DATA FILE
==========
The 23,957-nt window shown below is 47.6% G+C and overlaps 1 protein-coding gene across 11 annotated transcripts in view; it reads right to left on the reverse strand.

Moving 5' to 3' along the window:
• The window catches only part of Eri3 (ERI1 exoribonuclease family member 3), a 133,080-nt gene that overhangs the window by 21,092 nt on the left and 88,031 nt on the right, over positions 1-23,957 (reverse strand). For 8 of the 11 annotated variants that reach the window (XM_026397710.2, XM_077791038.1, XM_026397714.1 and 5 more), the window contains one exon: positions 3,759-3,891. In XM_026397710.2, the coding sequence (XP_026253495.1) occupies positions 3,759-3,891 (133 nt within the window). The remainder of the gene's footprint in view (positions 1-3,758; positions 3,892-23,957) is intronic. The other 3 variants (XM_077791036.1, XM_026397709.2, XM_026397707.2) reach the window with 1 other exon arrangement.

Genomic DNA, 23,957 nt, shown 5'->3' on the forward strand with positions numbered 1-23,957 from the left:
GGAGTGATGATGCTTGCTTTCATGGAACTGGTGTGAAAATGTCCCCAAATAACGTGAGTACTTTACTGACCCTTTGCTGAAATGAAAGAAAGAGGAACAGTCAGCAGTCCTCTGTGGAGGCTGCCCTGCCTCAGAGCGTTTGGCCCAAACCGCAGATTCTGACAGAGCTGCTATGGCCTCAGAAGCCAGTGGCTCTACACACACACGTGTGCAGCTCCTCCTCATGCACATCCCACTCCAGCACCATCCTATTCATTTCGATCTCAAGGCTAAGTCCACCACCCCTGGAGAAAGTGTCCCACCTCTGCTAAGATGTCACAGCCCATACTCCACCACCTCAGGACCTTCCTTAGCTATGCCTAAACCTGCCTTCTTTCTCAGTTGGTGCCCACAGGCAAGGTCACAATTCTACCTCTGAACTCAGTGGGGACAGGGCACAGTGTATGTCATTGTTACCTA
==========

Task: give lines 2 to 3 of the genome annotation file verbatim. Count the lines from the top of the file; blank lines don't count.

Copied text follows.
Moving 5' to 3' along the window:
• The window catches only part of Eri3 (ERI1 exoribonuclease family member 3), a 133,080-nt gene that overhangs the window by 21,092 nt on the left and 88,031 nt on the right, over positions 1-23,957 (reverse strand). For 8 of the 11 annotated variants that reach the window (XM_026397710.2, XM_077791038.1, XM_026397714.1 and 5 more), the window contains one exon: positions 3,759-3,891. In XM_026397710.2, the coding sequence (XP_026253495.1) occupies positions 3,759-3,891 (133 nt within the window). The remainder of the gene's footprint in view (positions 1-3,758; positions 3,892-23,957) is intronic. The other 3 variants (XM_077791036.1, XM_026397709.2, XM_026397707.2) reach the window with 1 other exon arrangement.